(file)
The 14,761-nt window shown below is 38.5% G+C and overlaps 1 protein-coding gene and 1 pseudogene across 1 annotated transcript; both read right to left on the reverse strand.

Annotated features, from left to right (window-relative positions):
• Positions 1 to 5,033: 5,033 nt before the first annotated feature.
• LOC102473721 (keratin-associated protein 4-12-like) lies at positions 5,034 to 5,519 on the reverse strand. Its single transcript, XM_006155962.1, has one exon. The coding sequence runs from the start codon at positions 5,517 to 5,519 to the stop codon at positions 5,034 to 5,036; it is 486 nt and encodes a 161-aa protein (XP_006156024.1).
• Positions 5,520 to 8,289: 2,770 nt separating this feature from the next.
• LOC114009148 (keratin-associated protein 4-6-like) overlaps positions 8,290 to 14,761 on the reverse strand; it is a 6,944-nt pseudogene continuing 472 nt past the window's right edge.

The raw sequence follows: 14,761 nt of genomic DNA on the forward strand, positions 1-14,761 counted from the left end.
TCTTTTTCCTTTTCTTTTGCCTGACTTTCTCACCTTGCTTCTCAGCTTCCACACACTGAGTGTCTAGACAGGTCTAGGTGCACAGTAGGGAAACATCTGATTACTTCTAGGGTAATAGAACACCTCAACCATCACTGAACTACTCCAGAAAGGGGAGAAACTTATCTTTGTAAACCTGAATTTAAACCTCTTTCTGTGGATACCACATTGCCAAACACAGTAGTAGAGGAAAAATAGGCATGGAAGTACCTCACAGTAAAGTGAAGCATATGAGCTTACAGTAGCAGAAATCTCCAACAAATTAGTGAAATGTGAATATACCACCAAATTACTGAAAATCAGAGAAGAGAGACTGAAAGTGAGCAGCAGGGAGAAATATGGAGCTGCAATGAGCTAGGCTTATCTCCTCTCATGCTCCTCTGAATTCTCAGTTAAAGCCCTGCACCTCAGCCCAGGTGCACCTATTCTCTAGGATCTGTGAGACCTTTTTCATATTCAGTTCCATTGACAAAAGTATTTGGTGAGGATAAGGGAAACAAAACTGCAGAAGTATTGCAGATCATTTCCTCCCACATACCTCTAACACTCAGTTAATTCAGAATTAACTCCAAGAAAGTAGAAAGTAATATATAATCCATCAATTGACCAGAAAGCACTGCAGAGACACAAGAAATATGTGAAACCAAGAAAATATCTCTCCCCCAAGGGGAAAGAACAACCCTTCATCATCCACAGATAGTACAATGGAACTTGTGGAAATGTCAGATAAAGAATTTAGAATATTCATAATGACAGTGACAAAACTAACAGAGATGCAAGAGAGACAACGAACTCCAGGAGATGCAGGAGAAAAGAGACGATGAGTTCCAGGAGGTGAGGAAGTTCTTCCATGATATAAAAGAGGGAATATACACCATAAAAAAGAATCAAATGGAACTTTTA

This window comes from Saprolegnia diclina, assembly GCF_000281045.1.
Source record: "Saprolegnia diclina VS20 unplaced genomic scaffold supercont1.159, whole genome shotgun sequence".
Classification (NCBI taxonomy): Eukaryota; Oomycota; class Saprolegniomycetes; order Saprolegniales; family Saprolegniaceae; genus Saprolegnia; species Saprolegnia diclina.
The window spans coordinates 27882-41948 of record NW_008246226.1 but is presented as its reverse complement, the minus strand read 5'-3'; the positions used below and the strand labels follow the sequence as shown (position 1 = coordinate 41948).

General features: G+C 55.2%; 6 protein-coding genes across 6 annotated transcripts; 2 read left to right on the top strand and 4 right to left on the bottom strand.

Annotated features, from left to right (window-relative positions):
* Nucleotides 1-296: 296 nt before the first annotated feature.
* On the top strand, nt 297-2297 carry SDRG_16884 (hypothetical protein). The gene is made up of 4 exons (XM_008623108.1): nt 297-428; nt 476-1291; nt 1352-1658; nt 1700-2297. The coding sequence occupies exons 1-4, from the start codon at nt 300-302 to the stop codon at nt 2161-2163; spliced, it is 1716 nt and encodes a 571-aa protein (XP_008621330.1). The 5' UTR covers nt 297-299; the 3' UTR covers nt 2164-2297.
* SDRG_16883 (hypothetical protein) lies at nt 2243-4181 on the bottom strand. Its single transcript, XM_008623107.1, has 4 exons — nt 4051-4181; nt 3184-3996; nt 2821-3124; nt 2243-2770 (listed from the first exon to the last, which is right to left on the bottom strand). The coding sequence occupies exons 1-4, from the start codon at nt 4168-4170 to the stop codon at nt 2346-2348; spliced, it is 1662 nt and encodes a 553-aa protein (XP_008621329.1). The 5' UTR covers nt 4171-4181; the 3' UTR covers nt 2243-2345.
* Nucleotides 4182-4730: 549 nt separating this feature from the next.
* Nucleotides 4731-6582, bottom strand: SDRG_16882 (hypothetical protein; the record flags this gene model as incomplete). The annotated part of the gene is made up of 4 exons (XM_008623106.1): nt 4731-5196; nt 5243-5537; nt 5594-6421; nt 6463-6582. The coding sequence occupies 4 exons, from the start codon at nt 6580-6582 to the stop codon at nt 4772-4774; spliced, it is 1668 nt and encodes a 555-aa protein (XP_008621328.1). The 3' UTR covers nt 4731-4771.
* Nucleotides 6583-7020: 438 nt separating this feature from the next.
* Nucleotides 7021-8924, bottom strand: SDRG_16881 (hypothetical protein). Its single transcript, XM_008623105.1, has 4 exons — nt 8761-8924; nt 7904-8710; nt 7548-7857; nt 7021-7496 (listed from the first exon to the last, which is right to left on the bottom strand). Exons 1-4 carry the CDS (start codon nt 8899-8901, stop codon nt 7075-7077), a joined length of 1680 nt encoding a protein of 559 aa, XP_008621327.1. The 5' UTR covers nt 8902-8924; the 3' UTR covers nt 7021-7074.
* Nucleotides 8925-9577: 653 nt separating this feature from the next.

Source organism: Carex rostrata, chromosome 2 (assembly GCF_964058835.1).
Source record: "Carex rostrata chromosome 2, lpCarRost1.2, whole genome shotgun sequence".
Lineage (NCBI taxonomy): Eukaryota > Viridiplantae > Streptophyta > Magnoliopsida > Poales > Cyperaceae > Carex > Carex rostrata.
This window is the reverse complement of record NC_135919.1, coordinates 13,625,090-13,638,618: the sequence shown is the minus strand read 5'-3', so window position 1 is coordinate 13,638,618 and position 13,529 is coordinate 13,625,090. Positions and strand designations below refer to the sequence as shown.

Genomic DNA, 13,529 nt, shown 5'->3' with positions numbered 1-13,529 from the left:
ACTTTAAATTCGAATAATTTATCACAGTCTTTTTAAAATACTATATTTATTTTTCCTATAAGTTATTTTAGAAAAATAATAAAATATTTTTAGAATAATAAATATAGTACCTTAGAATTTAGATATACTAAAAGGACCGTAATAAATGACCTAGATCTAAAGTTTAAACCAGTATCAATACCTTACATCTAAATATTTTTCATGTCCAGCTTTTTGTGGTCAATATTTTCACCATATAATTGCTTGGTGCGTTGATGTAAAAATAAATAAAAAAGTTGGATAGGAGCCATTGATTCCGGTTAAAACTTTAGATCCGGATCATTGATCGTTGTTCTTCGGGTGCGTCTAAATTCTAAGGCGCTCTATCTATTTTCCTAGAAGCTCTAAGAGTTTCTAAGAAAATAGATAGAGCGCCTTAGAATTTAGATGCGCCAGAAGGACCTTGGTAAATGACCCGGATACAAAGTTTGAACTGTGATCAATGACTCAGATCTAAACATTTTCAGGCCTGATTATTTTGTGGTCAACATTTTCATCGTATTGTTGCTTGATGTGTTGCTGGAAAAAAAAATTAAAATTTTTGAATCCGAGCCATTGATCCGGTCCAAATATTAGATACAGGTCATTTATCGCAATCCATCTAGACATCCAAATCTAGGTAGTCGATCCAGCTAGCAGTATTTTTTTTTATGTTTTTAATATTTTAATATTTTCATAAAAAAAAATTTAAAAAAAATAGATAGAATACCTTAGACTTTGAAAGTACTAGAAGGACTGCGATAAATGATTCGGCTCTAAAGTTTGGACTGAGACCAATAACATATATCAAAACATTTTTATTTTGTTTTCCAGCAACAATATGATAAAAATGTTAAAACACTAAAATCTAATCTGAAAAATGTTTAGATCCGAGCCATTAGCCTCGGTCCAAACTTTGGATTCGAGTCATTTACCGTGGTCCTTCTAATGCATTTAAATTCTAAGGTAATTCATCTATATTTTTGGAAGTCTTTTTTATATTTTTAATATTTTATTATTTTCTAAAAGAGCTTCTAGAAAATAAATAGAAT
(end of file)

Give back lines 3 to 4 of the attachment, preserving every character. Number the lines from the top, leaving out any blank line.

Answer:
• Positions 1 to 5,033: 5,033 nt before the first annotated feature.
• LOC102473721 (keratin-associated protein 4-12-like) lies at positions 5,034 to 5,519 on the reverse strand. Its single transcript, XM_006155962.1, has one exon. The coding sequence runs from the start codon at positions 5,517 to 5,519 to the stop codon at positions 5,034 to 5,036; it is 486 nt and encodes a 161-aa protein (XP_006156024.1).